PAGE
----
TV ministry counselors are trained to recognize certain key subject areas of need and are then given information sheets containing key scripture verses; they are encouraged to present this material and then offer to pray with the caller. A little Bible knowledge and a willingness to pray over the phone (or internet) is the primary qualification for service. Some are urged to press each caller for a donation. Sigh!

There was, however, one place of refuge for the seeker of practical Christian advice, or deeper understanding of the scriptures: The Christian bookstore. Take the Christian bookstores out of the equation, not to mention the relative losses of people who worked in, managed, or owned such stores, and the gap between products and people continues to grow.

Of course, online vendors carry the same products, and online resources provide today’s consumer with a host of means to verify the spiritual credibility of a particular website or product, if they choose to investigate. But securing the connection between need and applicable resource takes a different route, and again, there is often no filter or criteria for recommending a given resource or website; whereas a seasoned or veteran employee in Christian publishing learns to recognize the different doctrinal streams and what publishers and organizations are going to offer advice tailored to the need at hand.

It’s too bad there aren’t more people answering the phones and online inquiries who are well-versed in the current catalogue of Christian products, not only the publishing industry’s ‘front-list’ of current and popular titles, but also the ‘back-list’ of perennial resources with a proven track record.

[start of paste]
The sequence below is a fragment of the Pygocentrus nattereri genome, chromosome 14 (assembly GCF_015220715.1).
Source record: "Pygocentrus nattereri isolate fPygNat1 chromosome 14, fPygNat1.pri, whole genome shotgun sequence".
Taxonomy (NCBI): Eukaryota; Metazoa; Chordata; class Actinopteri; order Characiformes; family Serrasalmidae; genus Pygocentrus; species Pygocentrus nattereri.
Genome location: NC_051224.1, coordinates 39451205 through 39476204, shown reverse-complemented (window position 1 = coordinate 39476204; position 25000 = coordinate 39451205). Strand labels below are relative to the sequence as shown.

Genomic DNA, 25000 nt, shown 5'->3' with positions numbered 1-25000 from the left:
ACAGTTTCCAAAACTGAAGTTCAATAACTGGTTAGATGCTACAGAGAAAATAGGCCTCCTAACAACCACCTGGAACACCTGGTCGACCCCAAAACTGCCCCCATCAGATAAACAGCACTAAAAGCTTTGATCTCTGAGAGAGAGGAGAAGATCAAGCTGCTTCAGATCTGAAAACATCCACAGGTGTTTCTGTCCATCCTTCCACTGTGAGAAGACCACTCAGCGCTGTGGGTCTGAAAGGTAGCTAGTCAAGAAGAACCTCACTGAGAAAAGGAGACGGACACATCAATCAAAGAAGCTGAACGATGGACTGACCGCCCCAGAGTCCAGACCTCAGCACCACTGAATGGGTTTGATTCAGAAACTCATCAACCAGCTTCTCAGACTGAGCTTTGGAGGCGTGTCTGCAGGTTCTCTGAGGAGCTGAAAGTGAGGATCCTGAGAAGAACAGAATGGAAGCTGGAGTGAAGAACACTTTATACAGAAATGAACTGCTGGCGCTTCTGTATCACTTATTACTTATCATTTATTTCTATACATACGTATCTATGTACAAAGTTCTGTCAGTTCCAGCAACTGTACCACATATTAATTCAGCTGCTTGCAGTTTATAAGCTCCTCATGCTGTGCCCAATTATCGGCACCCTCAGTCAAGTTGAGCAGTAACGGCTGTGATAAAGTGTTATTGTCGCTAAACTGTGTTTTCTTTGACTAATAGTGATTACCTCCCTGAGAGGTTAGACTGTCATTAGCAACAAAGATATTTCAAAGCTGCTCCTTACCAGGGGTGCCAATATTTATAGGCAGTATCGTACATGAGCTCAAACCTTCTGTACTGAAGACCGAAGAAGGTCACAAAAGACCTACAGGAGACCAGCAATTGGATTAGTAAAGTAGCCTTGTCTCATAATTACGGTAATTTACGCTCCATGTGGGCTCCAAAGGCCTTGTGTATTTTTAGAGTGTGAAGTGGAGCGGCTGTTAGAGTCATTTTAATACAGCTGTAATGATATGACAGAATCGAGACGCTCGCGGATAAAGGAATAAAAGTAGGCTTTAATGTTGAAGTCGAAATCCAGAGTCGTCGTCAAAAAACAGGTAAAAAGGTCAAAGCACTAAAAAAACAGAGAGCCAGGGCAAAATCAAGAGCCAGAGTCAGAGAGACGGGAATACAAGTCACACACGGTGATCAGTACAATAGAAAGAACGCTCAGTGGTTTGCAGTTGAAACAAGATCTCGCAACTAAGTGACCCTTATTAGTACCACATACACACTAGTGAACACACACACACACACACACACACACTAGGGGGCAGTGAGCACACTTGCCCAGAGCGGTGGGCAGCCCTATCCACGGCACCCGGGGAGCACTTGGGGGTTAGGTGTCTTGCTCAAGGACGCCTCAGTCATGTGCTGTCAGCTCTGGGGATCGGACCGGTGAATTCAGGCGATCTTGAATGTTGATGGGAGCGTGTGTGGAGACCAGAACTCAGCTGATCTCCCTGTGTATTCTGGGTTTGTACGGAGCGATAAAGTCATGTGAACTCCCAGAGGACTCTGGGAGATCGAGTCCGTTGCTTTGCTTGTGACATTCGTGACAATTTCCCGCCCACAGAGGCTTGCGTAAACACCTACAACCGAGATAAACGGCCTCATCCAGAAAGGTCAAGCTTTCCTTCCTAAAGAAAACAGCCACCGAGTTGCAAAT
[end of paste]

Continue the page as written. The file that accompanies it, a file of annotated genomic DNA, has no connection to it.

Photo: early photo of phone bank at 100 Huntley Street, Canada’s daily Christian talk show; David Mainse blog

May 28, 2013

Have Resources, Will Share

Post 2400The next time you’re in a Christian bookstore — if you can still find one — walk by the music department and check out the variety of CDs in the contemporary section. While music labels have severely cut budgets and curtailed new artist development, new titles and new bands arrive each month and — partially thanks to social media that is part of the technological wave undermining those very music departments — find their way to an audience.

I owe my Christian heritage partially to bands and soloists like the ones you see on those racks. I’m not saying I would not be where I am today were it not for the whole CCM (Contemporary Christian Music) scene, but truthfully these guys mentored and shaped my faith in a variety of ways.

Today, I am more than happy to share new artists with others, though my greater passion has switched to books and online resources.

Oddly enough, it’s only recently that I connected the dots between my desire to “spread the word” about Christian print and music products and my blogging. Shortly after discovering CCM, I started writing record reviews for both print and secular publications. Then I started a radio show. Then I got into the Christian bookstore industry, though I came at it sideways as someone who was more of an alternative to traditional retail than someone who later became a part of that industry.

As a worship leader, part of my mandate was to introduce local churches to new worship leaders, new worship styles, and most importantly new worship songs. I came directly off leading worship in several churches into blogging, where I now get to reach the greatest audience and create awareness for the broadest number of causes, opinions, events, movements and resources.

And I write book reviews here. Which means I’ve either come full circle, or I haven’t gained any ground at all. In person, I probably have a credibility gap because I treat every book as if it’s the best thing I’ve ever read. But that’s what passion is; I think some people don’t allow themselves to be infused with passion about different things, places, ideas, institutions, events, etc.